August 05, 2014

There's something poetic about Ruanas. Flowing and elegant, we know there's something exotic about them, but we're not sure what. We love our alpaca ruanas, but in a universe of sleeves and buttons, how did the Ruana come about?

Ruanas, or their sewn-shut cousin, the poncho, are found throughout the cold areas of South America, from the windswept plains of Patagonia all the way up to Columbia and Venezuela. It's an ancient design: alpaca Ponchos were worn by the desert Paracas culture that began in 800 BC on the coast of Peru, and further into antiquity. The word ruana is said to come from Columbian indigenous culture, and means "Land of Blankets."

Ruanas are technique driven: the two strips of cloth woven on the simple narrow looms of ancient South America could easily be joined together to form a piece big enough to cover the whole body. It could then be belted or sewn closed at the sides, leaving armholes. This sleeveless garment, called an unku during the Inca Empire, was the standard masculine fashion of the day, woven into an amazing variety of patterns that indicated a person's place in society or the Inca bureaucracy. Over time, the unku was replaced by the open-sided poncho, which, with Spanish influence, became the present-day open-front ruana.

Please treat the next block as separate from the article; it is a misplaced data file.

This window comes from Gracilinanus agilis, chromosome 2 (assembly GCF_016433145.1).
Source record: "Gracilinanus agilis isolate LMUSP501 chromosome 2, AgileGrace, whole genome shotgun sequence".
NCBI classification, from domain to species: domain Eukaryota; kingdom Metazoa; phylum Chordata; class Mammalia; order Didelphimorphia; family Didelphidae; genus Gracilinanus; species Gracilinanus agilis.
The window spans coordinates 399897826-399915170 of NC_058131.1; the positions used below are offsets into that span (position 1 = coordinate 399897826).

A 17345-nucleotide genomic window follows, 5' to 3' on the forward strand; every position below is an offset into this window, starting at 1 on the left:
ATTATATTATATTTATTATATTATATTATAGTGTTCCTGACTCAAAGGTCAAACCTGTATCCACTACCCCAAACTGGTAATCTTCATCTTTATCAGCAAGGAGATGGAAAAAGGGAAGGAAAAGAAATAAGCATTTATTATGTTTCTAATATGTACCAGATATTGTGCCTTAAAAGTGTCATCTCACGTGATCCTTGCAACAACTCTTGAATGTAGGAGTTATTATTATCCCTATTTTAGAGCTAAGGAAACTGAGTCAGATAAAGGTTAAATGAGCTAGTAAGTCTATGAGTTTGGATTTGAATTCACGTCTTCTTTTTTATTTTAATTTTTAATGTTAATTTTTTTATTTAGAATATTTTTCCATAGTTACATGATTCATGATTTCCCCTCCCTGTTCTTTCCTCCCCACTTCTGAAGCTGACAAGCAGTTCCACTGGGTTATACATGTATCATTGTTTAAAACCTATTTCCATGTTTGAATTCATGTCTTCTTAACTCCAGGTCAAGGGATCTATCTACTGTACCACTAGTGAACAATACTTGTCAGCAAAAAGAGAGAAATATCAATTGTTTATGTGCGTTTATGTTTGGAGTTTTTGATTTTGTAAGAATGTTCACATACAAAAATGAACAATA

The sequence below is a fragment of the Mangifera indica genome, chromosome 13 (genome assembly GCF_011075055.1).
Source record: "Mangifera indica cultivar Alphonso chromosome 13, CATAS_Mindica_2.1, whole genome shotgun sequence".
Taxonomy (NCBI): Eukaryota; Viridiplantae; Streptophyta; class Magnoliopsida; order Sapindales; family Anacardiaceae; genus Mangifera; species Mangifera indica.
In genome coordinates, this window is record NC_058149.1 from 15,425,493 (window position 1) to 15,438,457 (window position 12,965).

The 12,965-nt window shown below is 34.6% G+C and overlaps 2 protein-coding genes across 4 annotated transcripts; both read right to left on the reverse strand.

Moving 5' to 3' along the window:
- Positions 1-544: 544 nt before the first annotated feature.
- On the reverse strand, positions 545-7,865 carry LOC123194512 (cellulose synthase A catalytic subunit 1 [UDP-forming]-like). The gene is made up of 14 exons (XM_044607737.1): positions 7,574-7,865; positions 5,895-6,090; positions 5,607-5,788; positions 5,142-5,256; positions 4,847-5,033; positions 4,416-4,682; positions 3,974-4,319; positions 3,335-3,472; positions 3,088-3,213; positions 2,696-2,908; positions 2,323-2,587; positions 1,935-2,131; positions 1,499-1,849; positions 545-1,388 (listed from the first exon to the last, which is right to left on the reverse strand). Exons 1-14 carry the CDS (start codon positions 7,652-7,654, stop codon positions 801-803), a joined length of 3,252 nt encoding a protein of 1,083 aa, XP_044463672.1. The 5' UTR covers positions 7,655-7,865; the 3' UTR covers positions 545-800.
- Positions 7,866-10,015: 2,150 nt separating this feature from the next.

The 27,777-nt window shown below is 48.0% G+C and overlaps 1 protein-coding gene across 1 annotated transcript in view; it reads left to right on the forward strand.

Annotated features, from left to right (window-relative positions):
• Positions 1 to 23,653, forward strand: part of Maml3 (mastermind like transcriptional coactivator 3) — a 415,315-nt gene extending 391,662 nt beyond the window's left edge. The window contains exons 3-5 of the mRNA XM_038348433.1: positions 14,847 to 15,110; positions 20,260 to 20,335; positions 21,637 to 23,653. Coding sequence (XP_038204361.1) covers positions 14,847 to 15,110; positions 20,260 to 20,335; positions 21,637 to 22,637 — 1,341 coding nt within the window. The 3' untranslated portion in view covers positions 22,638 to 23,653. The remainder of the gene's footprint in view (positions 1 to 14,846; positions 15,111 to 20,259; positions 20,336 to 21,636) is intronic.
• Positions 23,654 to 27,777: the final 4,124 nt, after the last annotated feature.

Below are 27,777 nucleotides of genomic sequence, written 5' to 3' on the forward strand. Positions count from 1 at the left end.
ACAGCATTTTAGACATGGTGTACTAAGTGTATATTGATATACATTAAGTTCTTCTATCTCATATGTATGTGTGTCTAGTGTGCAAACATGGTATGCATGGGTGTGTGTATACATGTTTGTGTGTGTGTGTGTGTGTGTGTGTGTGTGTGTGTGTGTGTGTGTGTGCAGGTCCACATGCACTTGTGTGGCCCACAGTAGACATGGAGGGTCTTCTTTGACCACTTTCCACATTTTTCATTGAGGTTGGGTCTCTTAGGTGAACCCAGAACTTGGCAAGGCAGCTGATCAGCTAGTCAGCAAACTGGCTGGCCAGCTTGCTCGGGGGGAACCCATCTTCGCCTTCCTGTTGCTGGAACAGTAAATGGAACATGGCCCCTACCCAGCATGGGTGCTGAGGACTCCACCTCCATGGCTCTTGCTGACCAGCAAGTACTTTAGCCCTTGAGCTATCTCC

Zzzzzzzzz. Are you asleep yet? Do not fear: with their vibrant stripes or dignified geometrics, wearing one of our alpaca ruanas is far more exciting than this history! If you've never worn one, maybe it's time to try one out and see why they've been in style the last five centuries. Re-imagine yourself!


Click here to see our Ruanas.

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